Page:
Turn off New York Avenue on to the streets of Eckington in Northeast DC, and the world becomes a maze of tightly crisscrossed one-way streets. Along the avenues, an international panoply of wholesalers, importers, and specialty markets jockeys for breathing room. On one byway, a forklift operator moves pallets of Ghanaian yams, while workers unload large cardboard boxes simply marked “Made in China” next door. The warning sounds of delivery trucks backing up mix with a multilingual mishmash of conversations.
Positioned somewhere within the hubbub stands Union Market. Its gleaming new sign—crisp letters in ivory, silhouetted against the blue sky— seems to float serenely above the fray. The market’s block-long warehouse, with its fresh coat of paint and perky orange awnings, stands out against the fading brick façades and well-worn asphalt that typifies this much-neglected quarter of the District. Though Eckington is a single Metro stop away from Union Station on the Red Line, as well as a close shot to both Gallaudet University and the up-and-coming NoMa neighborhood, it remains mostly undiscovered by many Washingtonians.
The lavishly revamped Union Market aims to turn the sleepy subsection into a must-see destination for locals and out-of-towners alike. The multimillion-dollar marketplace is the result of more than six years of work by Edens development group, the firm behind several custom-built shopping destinations and retail-center renovations up and down the East Coast. (The group hatched DC’s highly successful mixed-use center City Vista, at the corner of Fifth Street and New York Avenue.) “Retail has shifted and changed radically over the last decade,” says the firm’s president and chief investment officer, Jodie McLean. “It cannot serve simply a utilitarian purpose; it has to pull a community together.”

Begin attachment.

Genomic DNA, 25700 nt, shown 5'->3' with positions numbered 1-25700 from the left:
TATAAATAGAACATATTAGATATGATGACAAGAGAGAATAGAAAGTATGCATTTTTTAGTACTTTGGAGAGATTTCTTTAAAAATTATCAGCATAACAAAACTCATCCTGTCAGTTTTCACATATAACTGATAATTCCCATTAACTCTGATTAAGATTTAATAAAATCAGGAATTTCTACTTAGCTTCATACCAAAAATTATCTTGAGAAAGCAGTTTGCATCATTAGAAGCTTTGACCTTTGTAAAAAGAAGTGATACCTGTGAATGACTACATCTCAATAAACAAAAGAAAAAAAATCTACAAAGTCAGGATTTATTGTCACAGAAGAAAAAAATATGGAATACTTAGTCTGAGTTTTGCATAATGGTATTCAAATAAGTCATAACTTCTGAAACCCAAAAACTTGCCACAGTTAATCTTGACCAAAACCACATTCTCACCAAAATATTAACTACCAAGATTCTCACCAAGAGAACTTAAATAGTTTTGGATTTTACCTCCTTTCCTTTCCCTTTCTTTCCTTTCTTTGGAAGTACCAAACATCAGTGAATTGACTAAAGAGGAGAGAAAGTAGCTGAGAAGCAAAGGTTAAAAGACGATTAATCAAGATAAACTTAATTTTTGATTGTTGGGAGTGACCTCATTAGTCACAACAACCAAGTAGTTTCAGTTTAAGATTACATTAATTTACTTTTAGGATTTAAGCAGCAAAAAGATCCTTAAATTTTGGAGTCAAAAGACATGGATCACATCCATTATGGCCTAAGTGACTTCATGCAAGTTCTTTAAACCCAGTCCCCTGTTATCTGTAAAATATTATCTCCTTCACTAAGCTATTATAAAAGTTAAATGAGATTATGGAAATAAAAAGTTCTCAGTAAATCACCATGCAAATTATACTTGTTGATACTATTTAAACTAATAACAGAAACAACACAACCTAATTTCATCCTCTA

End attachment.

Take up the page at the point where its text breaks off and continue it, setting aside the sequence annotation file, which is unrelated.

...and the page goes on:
With that in mind, the more than 25,000-square-foot, year-round, all-weather market houses an impressive mix of 40 local vendors showcasing the best the city’s burgeoning culinary scene has to offer. In addition to a rotating cast of seasonally appropriate producers, Union Market features permanent storefronts of beloved regional favorites like Peregrine Espresso, Dolcezza gelateria, Lyon Bakery, and Trickling Springs Creamery. In a nod to the marketplace’s original incarnation, the eight-decade-old butchery, Harvey’s Market, anchors the lineup.